• Amount depends on animal size, usu 5-10mL/lb per injection site
    • Use Isotonic fluids
  41. PO
    • can't use in severe GI disorders
    • Allows normal physiological processes to control amount
    • not good for large volumes
  42. IP
    • can administer a large volume but absorption is slow
    • Rarely used
  43. IO
    • very small animals or poor venous access
    • rapid delivery of fluids
    • requires expertise in placing IO needle.
  44. Ways to monitor fluid administration
    • physical status: weight, skin turgor, mm/crt, lung sounds, oculonasal discharge, urine output
    • laboratory: PCV/TP, CVP
  45. CVP
    central venous pressure.
  46. To judge central venous pressure
    • requires placement of jugular catheter.  
    • Extension set, stopcock, manometer, saline.  
    • Hold "O" of manometer at level of heart.  Optimal is 5-8 cm H2O.  <5 insufficient.  > 14 overload.  
    • Fluctuates with respiration.
  47. clinical signs of overhydration
    • restlessness
    • serous oculonasal dishcharge
    • crackles
    • tachycardia
    • dyspnea
    • pitting edema
    • inappropriate weight gain
  48. Selection of fluids
    • give fluids that most closely resemble what has been lost
    • Give in body compartment where fluid deficit lies
  49. Crystalloids
    • true solutions containing small molecular weight particles that can move through pores in capillary walls.  
    • Particles can also move slowly through cell membranes
    • Includes electrolytes, buffers and/or dextrose
  50. Balanced crystalloids vs non-balanced crystalloids
    • balanced contain electrolytes in approx same concentrations as blood plasma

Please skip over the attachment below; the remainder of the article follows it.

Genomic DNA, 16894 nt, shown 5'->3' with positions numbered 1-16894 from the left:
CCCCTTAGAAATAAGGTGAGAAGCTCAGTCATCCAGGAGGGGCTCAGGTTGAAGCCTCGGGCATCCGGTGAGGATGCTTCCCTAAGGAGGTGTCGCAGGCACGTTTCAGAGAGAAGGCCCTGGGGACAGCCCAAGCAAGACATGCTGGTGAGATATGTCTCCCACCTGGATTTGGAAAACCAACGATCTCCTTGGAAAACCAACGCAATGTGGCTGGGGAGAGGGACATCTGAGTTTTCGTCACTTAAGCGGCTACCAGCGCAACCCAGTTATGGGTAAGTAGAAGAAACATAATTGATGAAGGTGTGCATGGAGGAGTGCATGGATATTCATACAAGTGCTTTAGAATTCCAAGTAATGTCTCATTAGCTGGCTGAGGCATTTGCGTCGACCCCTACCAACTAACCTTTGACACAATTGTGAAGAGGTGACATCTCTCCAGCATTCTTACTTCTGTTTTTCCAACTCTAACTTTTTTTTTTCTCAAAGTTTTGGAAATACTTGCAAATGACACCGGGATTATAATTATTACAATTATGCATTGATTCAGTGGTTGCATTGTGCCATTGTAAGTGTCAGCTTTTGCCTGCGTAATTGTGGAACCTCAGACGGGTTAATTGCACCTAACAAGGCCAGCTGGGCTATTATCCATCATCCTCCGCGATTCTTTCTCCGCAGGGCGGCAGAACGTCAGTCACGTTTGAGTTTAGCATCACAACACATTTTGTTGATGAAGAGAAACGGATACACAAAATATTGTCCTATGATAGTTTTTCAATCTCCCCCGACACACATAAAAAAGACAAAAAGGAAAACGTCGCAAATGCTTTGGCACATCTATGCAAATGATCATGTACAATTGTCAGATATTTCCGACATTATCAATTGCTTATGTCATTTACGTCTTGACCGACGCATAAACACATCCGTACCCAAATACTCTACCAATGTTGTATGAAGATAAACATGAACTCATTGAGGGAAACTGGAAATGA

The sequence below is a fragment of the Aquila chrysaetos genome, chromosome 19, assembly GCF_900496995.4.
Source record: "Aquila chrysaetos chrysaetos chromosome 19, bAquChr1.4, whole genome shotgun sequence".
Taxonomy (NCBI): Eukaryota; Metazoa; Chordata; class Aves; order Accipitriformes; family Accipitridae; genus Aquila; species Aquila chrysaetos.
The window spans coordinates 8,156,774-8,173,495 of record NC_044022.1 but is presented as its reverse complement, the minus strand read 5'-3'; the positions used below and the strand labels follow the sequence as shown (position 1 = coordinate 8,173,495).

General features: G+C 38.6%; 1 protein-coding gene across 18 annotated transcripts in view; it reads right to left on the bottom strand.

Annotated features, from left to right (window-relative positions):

• balanced also are fluids containing buffers (lactate, acetate or gluconate)
    • non-balanced do not resemble composition of blood plasma or ICF
  51. balanced crystalloids examples
    • LRS
    • Normosol-R
    • Plasmalyte
  52. LRS
    • balanced crystalloid
    • replacement solution
    • buffer is lactate (converted by liver to bicarb, buffers against acidosis)
    • do not administer with blood
  53. Normosol-R
    • balanced crystalloid replacement solution
    • dual buffer of acetate and gluconate (metabolized outside liver, precursers to bicarb)
    • Can be administered with blood.
  54. Plasmalyte
    balanced crystalloid replacement solutiondual buffer of acetate and gluconate (metabolized outside liver, precursers to bicarb)Can be administered with blood.
  55. unbalanced crystalloid examples
    • D5W
    • 0.9% NaCl
    • 2.5% dextrose + 0.45% NaCl
  56. D5W
    • Unbalanced crystalloid
    • contains dextrose at 5g/L and water
    • dextrose metabolized to H2O and CO2
    • Not given SQ
    • not used for maintinence
  57. 0.9% NaCl
    • Isotonic saline, unbalanced crystalloid
    • Indications: hyperkalemia, increases plasma volume, Na deficiency, bathe tissues intraop